Sanctuary leader Sandra Lopez speaks to reporters during a press conference at which Colorado sanctuary leaders who were granted a stay of removal announced next steps in their efforts to remain in the U.S., on Dec. 29, 2021, at First Unitarian Church in Denver. (Quentin Young/Colorado Newsline)
Three Colorado sanctuary leaders were granted one-year stays of removal earlier this month, meaning they can legally remain in the country throughout 2022 without the threat of deportation.
“As we’re sitting here in gratitude for these stays of removal that were granted in these cases, we also want to extend gratitude to the Biden administration as well as our congressional representatives who have been instrumental in securing these approvals,” Jennifer Wadhwa, an attorney with the immigration law firm that represents Jeanette Vizguerra-Ramirez and Arturo Hernandez Garcia, said during an event celebrating the decisions at the First Unitarian Society of Denver on Wednesday afternoon.
“We are excited for our clients to be able to spend this next year without the threat of imminent removal over their heads as they continue to fight their cases,” she said.
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Sanctuary is a practice when undocumented immigrants seek refuge in a house of worship after they exhaust all other legal options in their immigration case. During the Trump administration, some immigrants went into sanctuary in response to harsher immigration policies and enforcement.
These new decisions come 11 months after Democrats from Colorado’s congressional delegation sent a letter urging the Biden administration to lift deportation orders or grant stays of removal for five Colorado immigrants who sought sanctuary: Ingrid Encalada Latorre, Rosa Sabido, Sandra Lopez, Vizguerra-Ramirez and Hernandez Garcia.
Encalada Latorre, who lives at a church in Boulder, received a stay of removal in November. Sabido, who lives in Mancos, also received a stay earlier this year.
This latest round grants Vizguerra-Ramirez, Hernandez Garcia and Lopez their stays.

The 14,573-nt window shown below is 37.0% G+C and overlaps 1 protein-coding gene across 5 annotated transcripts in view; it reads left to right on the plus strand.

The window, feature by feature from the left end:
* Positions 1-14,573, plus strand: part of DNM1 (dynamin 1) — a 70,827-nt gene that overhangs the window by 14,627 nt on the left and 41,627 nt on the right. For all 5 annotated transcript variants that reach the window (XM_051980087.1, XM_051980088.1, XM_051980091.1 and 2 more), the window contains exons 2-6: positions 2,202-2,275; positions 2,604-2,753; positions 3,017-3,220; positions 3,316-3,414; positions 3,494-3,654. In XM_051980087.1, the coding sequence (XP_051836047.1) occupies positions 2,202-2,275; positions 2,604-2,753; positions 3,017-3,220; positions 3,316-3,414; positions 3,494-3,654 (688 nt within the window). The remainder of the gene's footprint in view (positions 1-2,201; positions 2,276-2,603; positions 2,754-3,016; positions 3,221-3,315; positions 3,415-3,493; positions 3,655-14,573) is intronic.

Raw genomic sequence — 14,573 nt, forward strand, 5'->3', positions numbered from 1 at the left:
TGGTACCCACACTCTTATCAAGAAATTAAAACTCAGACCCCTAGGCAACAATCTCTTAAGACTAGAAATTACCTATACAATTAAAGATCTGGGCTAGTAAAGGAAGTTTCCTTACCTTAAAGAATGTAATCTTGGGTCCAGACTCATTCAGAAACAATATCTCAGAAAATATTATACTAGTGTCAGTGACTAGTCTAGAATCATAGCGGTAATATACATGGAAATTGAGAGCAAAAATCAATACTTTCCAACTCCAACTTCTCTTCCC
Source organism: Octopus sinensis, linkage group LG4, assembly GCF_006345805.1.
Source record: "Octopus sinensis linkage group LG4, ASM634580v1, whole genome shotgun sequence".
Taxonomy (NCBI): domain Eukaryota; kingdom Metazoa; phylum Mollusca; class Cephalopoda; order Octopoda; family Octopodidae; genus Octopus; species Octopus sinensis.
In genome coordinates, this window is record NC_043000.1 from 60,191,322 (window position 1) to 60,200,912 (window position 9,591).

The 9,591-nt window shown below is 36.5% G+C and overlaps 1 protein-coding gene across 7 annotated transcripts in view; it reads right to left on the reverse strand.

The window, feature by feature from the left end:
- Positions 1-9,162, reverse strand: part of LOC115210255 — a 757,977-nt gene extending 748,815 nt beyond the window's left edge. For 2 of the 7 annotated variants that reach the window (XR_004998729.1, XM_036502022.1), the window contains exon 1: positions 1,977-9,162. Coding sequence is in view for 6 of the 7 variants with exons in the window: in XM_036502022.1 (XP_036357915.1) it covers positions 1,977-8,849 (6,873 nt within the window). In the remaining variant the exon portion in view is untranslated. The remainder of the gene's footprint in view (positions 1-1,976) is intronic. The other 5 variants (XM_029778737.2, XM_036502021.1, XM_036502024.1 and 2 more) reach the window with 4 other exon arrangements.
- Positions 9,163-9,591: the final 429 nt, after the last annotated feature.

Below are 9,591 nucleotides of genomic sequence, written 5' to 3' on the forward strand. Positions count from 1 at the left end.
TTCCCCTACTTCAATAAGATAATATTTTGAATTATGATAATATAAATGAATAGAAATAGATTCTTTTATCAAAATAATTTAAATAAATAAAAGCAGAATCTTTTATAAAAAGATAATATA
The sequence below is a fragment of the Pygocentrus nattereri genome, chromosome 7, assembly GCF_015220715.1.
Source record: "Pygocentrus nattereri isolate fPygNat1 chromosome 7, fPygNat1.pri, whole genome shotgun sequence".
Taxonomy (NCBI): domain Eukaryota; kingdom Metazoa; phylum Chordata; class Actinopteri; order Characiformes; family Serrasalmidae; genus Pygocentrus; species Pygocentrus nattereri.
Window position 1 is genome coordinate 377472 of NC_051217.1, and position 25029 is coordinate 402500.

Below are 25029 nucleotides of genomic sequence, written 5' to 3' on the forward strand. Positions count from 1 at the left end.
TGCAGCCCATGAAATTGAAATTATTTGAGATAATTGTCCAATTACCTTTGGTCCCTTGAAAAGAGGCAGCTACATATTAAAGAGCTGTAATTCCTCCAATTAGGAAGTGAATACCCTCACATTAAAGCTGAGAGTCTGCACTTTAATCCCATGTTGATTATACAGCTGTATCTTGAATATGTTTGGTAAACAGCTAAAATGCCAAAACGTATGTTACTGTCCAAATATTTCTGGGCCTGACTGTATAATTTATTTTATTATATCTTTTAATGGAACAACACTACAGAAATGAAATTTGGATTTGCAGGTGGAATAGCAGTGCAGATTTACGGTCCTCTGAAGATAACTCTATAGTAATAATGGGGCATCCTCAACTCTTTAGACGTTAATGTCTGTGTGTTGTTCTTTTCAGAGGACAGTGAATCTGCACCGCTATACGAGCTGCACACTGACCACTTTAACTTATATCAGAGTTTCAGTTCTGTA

“We appreciate that they have lived in Colorado for decades, enriching our economy and adding value to our communities. These stays of removal will provide temporary relief for their families and my office is honored to be here today to welcome this new chapter for each of them,” constituent advocate Erika Blum said on behalf of Rep. Joe Neguse. She added that Neguse will continue to fight for their permanent legal status, as well as for a pathway to citizenship for all undocumented immigrants.
Wadhwa said the decisions are evidence of a more immigrant-friendly position from the Biden administration.
“From our perspective, these decisions represent a return to common sense in immigration and really looking at each case, understanding who the person is that is facing deportation and asking whether it’s right, whether it’s just, whether it’s fair and appropriate — rather than what we saw with our last administration, which was just a push to deport,” Wadhwa said.
Lopez entered sanctuary in 2018 at Two Rivers Unitarian Universalist church in Carbondale, where she remained for 10 months with her daughter. On Wednesday, she said she was surprised to receive the stay.
“It’s like a Christmas gift, a New Year’s gift, a gift that fell from the sky, a gift for one year,” Lopez said through an interpreter, surrounded by supporters in the church sanctuary still decorated with holiday wreaths and garlands.
While a stay of removal grants an undocumented immigrant temporary security, it doesn’t mean they will get permanent legal status or have their deportation order lifted. It simply means they can remain in the country without the threat of removal.
“I want to appreciate and live this moment,” Lopez said, holding back tears. “Because it’s just this moment for one year. I want to live each of these days with the peace I know comes from this one year.”
Vizguerra-Ramirez, an activist who acts as one of the faces for the sanctuary movement, emphasized that the stay grants her another year to advocate for immigration reform and opportunities for not only sanctuary seekers but all undocumented immigrants.
“Even though it’s just one year, it’s a year that we can keep fighting for our family, keep fighting for our community,” she said through an interpreter. “We, the people who are immigrants, have sustained this country, many of us on the front lines of jobs during this pandemic. We were out there, in the workplace, day after day, facing COVID, getting sick, and some of us dying. We deserve a pathway to citizenship. We deserve changes from this Congress right now.”
Lopez and Vizguerra-Ramirez celebrated with family and supports on Wednesday afternoon with food, flowers and a traditional Indigenous blessing. They also had a cake for the occasion, topped with a raised fist with a pattern reading “No justice, no peace” and a word in bold red: resilientes, Spanish for “resilient.”
“I want to be clear that my fight has not ended here and it has not ended today,” Vizguerra-Ramirez said. “It will continue.”
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